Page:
Monday, December 15, 2008

Digital Footprints

Is there anyway that we can disappear from the digital world once we are there? I say NO. No matter what we do on line, there are remnants of what we do somewhere, on some server that someone can access!

I try and teach my students and my teachers who work with them about the effects a digital footprint can have. Whether it is a picture we post, a comment we make, a file we send it is out there.

In my career the last week has been inundated with issues over what people are doing on line. Whether it is posting their full name, not making a social networking page private, or as bad as saying something mean or hurtful about another person. No matter which it is, all of these lapses in judgment can have far reaching implications. The one common factor among young people is the lack of understanding that they show about these implications. If you are a news junkie like myself you have even read how even our president elect's team is not immune! Here we can see how members of Obama's staff are impacted by their own digital footprint.

Will Richardson writes, "It's a consequence of the new Web 2.0 world that these digital footprints—the online portfolios of who we are, what we do, and by association, what we know—are becoming increasingly woven into the fabric of almost every aspect of our lives. In all likelihood, you, your school, your teachers, or your students are already being Googled on a regular basis, with information surfacing from news articles, blog posts, YouTube videos, Flickr photos, and Facebook groups. Some of it may be good, some may be bad, and most is beyond your control. Your personal footprint—and to some extent your school's—is most likely being written without you, thanks to the billions of us worldwide who now have our own printing presses and can publish what we want when we want to."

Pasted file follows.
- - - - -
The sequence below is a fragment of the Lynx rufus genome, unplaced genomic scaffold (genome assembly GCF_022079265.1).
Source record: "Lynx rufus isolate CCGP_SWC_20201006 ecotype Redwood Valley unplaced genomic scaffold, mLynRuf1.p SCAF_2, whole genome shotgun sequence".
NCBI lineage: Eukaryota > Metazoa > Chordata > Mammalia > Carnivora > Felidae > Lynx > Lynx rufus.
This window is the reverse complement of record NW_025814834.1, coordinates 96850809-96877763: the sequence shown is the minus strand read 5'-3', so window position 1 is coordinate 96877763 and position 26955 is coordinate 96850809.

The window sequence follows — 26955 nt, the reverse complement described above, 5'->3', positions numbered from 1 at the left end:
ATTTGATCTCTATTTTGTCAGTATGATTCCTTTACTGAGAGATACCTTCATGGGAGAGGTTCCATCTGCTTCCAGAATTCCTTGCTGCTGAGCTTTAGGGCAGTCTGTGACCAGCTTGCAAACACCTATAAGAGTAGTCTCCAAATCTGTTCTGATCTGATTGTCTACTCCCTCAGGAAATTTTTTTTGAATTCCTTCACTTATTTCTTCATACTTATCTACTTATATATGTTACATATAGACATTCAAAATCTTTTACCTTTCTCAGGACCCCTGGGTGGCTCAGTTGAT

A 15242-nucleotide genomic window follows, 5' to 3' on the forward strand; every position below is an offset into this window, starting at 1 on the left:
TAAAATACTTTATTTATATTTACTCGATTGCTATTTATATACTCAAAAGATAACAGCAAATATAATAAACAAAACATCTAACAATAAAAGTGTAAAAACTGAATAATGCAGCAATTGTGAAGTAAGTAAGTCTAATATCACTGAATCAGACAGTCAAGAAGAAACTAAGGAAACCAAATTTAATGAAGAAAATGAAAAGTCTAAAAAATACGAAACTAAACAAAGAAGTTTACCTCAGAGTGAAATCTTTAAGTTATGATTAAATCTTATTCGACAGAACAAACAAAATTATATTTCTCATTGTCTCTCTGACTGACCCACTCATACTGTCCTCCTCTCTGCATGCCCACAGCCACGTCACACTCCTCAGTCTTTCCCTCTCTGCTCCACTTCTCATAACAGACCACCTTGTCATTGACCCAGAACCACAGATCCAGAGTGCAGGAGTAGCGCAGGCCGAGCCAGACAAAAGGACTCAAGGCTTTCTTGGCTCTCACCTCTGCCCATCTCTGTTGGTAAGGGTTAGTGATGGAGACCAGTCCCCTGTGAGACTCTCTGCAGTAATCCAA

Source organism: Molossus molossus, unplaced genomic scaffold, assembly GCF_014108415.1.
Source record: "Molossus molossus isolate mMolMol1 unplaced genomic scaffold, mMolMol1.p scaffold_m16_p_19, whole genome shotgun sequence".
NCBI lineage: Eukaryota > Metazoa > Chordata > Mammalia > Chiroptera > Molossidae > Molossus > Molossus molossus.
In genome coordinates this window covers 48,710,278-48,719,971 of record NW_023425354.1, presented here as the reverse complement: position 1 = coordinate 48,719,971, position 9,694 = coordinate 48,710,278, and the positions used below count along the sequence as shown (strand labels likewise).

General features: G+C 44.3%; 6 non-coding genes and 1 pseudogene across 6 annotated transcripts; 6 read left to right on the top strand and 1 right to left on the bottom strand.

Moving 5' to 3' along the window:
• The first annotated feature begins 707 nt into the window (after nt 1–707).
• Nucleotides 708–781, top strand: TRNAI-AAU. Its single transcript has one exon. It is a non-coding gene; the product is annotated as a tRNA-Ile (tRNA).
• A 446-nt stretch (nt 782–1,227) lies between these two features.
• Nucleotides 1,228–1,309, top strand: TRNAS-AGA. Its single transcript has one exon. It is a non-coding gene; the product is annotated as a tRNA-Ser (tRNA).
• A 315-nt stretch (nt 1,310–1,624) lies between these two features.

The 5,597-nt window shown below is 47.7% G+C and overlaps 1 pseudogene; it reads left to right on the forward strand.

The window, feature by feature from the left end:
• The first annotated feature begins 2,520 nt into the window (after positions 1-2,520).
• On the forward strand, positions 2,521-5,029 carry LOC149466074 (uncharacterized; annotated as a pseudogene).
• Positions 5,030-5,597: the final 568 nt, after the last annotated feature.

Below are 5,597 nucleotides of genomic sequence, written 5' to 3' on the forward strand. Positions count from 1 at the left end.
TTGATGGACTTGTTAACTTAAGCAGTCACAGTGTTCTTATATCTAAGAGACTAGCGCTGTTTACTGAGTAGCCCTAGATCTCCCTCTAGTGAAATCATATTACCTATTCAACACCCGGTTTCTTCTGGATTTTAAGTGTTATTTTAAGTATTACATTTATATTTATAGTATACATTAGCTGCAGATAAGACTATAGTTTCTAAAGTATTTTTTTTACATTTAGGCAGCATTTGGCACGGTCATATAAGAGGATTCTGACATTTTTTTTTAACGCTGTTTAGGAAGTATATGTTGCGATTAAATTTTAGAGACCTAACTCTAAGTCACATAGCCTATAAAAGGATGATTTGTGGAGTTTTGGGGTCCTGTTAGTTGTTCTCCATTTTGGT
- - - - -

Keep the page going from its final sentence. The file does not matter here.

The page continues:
You might ask, what is a digital footprint. Defined simply, a digital footprint is the mark we leave on the digital world. The point we need to make with students is that there is no such thing as treading lightly. Once you step down you have left a permanent mark. You might have removed the footprint on your end, but someone else might have a copy, and someone might get a copy of their copy and so on. We need to make students aware of this permanence. On the flip side, we need to allow students to guide themselves through the digital age. Educational Leadership has a great article that addresses the issue of empowering students and the mark in the digital world they can and will make. According to Richardon, "On the surface, that's an unsettling thought—but it doesn't have to be. In fact, if we are willing to embrace the moment rather than recoil from it, we may find opportunities to empower students to learn deeply and continually in ways that we could scarcely have imagined just a decade ago." We as educators need to remember to embrace the moment and make sure that we prepare students for what they will encounter rather than to avoid what cannot be avoided any longer.

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